Celebrating the relationship between Ireland and the AFLW for St Patrick’s Day

LÁ Fhéile Pádraig Daoibh! Or for those of you not familiar with Gaelic, happy St Patrick’s Day everyone! Today is St Patrick’s Day, the national day of the Republic of Ireland, and to celebrate, we take a look at the ever growing relationship between the Emerald Isle and the AFLW.

There has been a relationship between Ireland and AFLW ever since day one.

There have been Irish stars in the AFLW since season one.

Back in season one, the only Irish star was Laura Duryea, who was already in Australia when she was drafted to Melbourne.

It wouldn’t be long before the first Gaelic star would be convinced to come down under and give AFLW a go, and that star was Cora Staunton.

Ever since then, the number of Irish players coming out to Australia has grown year on year.

Overall, there have been 22 Irish players feature across the six seasons (21 that have come out from Ireland, plus Duryea). 2022 alone saw 14 of them across nine of the clubs.

The Irish stars have made such an impact on the AFLW competition that many fans can’t picture their favourite sides without their Irish players.

They bring such a flair to the competition and their fearlessness is admired competition wide.

If we look at this season alone, over at Brisbane, Orla O’Dwyer has become one of the most valuable members of the Lions’ midfield.

Over at the Dees, Sinead Goldrick is an integral part of Melbourne’s defence, and her fearlessness at contests is admired and lauded by Dees fans.

Also, there can be no discussion of the impact of the Irish players in the AFLW without mentioning Staunton. She is such a vital component of the Greater Western Sydney forward line that some weeks when she has a quiet game, the Giants are likely to lose the match.

Not only are the Irish players having massive impacts on the AFLW, but the competition is actually growing in popularity in Ireland, and the coverage of the league has grown concurrently.

Coverage of AFLW has flourished so much in Ireland that they know showed delayed telecast of several matches per week.

AFLW games are normally played at an ungodly hour of the morning Irish time, so TG4, which is the Irish language television station in Ireland, stream a delayed coverage of two matches every single weekend. They provide one match on the Saturday and one match on the Sunday.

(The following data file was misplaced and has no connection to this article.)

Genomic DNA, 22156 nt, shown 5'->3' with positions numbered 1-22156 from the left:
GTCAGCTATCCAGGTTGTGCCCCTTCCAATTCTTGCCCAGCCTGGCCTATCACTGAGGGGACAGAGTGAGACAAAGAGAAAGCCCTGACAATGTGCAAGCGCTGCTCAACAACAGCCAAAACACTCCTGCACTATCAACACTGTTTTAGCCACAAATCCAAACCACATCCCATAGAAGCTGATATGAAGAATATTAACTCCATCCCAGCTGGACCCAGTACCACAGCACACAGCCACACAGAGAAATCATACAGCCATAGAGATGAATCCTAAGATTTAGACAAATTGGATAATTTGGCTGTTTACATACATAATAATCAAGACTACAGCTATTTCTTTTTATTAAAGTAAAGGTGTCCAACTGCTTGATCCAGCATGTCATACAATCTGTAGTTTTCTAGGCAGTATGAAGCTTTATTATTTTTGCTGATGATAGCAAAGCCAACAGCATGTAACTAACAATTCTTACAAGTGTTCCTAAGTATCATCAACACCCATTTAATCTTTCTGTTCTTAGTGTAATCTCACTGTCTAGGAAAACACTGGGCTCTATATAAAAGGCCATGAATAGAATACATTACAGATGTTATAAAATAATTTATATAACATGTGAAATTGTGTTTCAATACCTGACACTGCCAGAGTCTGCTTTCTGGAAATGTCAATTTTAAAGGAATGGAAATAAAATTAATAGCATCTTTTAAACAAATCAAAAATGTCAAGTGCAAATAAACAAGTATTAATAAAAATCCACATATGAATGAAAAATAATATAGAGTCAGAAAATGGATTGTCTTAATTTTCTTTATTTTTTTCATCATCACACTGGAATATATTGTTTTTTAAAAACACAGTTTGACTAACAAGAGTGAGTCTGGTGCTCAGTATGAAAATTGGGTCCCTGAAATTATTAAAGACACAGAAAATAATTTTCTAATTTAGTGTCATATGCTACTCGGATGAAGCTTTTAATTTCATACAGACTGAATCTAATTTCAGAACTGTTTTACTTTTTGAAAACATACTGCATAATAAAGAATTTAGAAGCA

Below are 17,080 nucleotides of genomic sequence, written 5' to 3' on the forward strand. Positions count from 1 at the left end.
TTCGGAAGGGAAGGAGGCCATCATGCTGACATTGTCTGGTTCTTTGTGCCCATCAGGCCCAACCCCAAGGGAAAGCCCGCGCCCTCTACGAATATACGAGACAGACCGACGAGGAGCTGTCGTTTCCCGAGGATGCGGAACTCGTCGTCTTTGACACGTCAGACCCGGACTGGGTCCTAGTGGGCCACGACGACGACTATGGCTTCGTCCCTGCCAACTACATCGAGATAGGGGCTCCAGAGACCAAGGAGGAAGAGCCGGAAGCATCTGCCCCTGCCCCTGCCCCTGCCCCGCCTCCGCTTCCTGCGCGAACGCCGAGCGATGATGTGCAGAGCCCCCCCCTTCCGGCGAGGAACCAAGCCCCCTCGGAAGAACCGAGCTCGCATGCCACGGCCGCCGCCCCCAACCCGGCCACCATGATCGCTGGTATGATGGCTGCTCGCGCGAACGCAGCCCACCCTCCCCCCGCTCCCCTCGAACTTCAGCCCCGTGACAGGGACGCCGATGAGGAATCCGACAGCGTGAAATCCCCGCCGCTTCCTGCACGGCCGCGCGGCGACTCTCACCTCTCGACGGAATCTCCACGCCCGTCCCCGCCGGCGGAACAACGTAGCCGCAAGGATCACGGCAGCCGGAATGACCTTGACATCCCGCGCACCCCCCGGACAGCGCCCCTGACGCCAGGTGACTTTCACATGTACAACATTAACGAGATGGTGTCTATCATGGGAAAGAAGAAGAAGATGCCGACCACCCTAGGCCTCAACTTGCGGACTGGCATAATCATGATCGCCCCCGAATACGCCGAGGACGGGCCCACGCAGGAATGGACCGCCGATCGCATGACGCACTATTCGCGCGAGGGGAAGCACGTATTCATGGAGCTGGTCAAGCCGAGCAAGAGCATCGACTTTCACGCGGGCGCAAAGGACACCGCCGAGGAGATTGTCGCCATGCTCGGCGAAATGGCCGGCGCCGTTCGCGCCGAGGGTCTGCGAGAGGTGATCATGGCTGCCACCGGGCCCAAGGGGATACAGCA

TG4 also has an AFLW highlights show, which runs on a Monday night in Ireland, which features highlights from all seven AFLW matches, as well as featuring the AFLW Irish Player of the Year, with the award being as the name suggests.

TG4’s highlights show also features an interview with one of the Irish players every week.

Coverage of AFLW has even expanded over to Virgin Media Sport, which is another of Ireland’s TV channels.

Their coverage isn’t as extensive, but they still do a Highlights Show. The show focuses on a round-up of all the games, a focus on the Irish girls and their performances, an interview with one with the Irish girls, and a skills/rules explainer.

One of the co-hosts of the Virgin Media Sport show is none other than former Dee Niamh McEvoy, who seems to have slotted seamlessly into her new role.

Now heading into the future, the future of the Irish girls in the AFLW may about to become less certain.

If the season does get moved to an August start date before the league becomes full time professional, it will put the Irish girls in a tricky position.

Normally what the Irish girls do at the end of the AFLW season is go home to play for their respective counties in the Ladies Gaelic Football Association, or LGFA.

The middle months of the year is when the LGFA Championship normally takes place, and the Championship season is the pinnacle of the LGFA calendar.

This year alone, the All Ireland Finals are due to played at the end of July.

If the AFLW season is brought forward to August, this could spell a really tricky situation for all the Irish girls, as to whether they stay in Australia to continue on with AFLW or go home to play in the LGFA. Particularly for the likes of Dees pair Goldrick and Lauren Magee, whose home county of Dublin is likely to feature at the pointy end of the Championship season yet again.

None of the Irish girls have come out and said yet what they would do, so it is very much a watch this space kind of situation.

Nonetheless, many fans will be hoping this season will not be the last time we see the talents of the Irish players.

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